Undergraduates Use Telescope to Search for Planets
Dubbed MINERVA in a nod to the Roman goddess of wisdom, the project will be an array of robotic telescopes designed specifically for the study of exoplanets, and is the first dedicated observatory with sufficient precision to find earthlike planets. If you don’t know what an exoplanet is, it’s probably because you’re not an astrophysicist like Nate McCrady, assistant professor in the Department of Physics and Astronomy at UM and one of the driving forces behind MINERVA.
"An exoplanet is an extrasolar planet—a planet outside of our solar system. More than 700 have been discovered to date, many of them potential candidates for sustaining life," McCrady says.
That, in its essence, is what makes the MINERVA program such a cutting edge venture. The innovative telescope array, mounted atop Palomar Mountain in California, will be able to detect evidence of exoplanets orbiting nearby stars. Students at all three participating institutions will be able to control the telescope array from their respective campus and perform research.
It’s a prospect that excites current students such as Erica Hadden, a senior physics major. "MINERVA will be a huge opportunity for undergraduates, especially at a public university," Hadden says. "Students who get to participate in that kind of research will look more appealing to top-tier graduate programs, so this will be a huge boost to our undergraduate admissions in coming years."
MINERVA will put the Department of Physics and Astronomy, if you’ll pardon the pun, light years ahead of its current technology. "When I came here," McCrady says, "one of my goals was to help develop a modern research facility for faculty, and for student training. The telescope we currently use was purchased in the 1960s or 1970s, and can’t be used for research. But MINERVA is a transforming opportunity, a complete game changer that lets us do research with top institutions using top equipment."
Even better is the return on investment the project will bring. "Think of this as venture capital and seed funding," says McCrady. "We need public and private support that can set us up to be competitive for existing funding, and we’re raising $250,000 to complete our part of the program. But the total leverage is ten times that: we’ll be getting $2.5 million in equipment for that $250,000 investment. And, we’ll be able to compete for NASA grants and other grants to bring more research money to UM."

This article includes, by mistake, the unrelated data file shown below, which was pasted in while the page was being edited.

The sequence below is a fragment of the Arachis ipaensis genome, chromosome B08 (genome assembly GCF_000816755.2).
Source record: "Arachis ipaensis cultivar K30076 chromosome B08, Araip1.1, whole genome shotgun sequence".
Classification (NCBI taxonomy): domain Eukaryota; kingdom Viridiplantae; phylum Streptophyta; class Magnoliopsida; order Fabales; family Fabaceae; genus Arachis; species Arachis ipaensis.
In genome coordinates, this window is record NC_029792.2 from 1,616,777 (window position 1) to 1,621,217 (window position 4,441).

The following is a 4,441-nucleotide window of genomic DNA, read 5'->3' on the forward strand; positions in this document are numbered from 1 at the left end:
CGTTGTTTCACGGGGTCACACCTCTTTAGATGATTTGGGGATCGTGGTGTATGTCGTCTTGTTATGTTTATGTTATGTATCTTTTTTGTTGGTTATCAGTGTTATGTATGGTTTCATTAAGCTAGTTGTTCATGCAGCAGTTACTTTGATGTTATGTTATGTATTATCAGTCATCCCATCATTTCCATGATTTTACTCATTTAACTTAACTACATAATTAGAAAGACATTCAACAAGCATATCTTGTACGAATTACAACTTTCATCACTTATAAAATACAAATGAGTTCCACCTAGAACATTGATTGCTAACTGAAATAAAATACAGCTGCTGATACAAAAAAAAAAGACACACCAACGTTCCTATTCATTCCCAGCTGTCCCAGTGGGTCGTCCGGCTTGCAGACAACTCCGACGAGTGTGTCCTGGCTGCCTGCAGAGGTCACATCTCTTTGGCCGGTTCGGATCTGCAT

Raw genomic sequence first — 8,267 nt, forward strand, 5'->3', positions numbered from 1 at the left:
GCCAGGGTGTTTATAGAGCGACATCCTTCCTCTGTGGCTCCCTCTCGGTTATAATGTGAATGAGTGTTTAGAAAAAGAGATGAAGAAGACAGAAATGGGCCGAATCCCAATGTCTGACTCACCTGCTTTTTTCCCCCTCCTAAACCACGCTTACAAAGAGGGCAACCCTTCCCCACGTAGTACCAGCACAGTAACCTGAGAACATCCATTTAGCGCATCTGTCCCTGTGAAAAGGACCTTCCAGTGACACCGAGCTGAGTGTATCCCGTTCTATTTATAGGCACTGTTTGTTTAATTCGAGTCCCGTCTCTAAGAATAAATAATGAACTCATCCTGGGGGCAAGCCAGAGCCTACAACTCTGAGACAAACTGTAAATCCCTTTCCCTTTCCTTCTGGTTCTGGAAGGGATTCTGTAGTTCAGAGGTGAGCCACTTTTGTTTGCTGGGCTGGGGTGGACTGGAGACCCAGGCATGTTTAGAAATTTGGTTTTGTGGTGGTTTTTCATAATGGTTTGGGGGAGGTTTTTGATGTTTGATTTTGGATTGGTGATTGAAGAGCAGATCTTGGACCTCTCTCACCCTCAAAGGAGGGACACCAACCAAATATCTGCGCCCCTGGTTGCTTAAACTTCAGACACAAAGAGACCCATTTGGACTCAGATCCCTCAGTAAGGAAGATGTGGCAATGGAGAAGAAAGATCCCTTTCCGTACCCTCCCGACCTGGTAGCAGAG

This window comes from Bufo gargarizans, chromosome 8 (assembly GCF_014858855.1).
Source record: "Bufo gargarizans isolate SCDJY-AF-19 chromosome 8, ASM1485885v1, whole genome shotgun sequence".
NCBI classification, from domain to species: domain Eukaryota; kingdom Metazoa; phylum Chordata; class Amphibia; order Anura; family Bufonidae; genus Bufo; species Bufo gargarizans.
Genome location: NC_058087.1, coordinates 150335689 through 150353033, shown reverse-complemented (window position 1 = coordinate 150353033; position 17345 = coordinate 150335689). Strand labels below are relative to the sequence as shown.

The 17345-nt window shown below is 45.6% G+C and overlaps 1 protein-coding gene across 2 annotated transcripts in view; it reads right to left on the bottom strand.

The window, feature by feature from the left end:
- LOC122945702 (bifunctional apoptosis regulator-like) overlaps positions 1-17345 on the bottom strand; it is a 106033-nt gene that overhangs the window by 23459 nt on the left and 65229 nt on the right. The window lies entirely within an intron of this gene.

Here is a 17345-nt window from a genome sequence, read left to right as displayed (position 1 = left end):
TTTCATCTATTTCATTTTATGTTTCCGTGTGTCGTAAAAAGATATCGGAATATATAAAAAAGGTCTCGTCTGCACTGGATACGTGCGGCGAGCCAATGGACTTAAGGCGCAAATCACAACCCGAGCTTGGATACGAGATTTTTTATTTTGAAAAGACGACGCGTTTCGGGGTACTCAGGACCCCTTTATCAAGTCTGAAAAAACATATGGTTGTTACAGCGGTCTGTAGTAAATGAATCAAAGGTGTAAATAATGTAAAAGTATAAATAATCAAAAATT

That kind of opportunity is building a groundswell of support, as Hadden noted. She’s part of the team giving presentations about the program to build support. "We presented to the Dean’s Advisory Board, and I gave a student perspective on what it will bring to the undergraduate program here. I’ve never presented anything that fascinates people across the board. Whenever I tell people about the project, they just start asking, ‘What can I do to help?’"
McCrady notes the fundraising is progressing on several fronts. "First is grant support. There’s been a decline in public support, as well as public grant money available— everyone is competing for an increasingly smaller pot of funds. But we want to support ourselves through grant money, and are pursuing those angles. "We’re also looking for private support. Funding through foundations. Funding through private individuals, particularly UM alumni, people who want to see this institution have these opportunities available."
In the end, it may begin to answer that question that humanity has always asked. "We have this innate desire to wonder," Hadden says. "And with this project, we’re exploring that innate question about the possibility of life on other planets, in other solar systems. When people hear about that, the awe is automatically there."To support fundraising efforts for MINERVA, or learn more, contact Kelley Willett, senior director of development and alumni relations, at 406.243.2646 or email@example.com.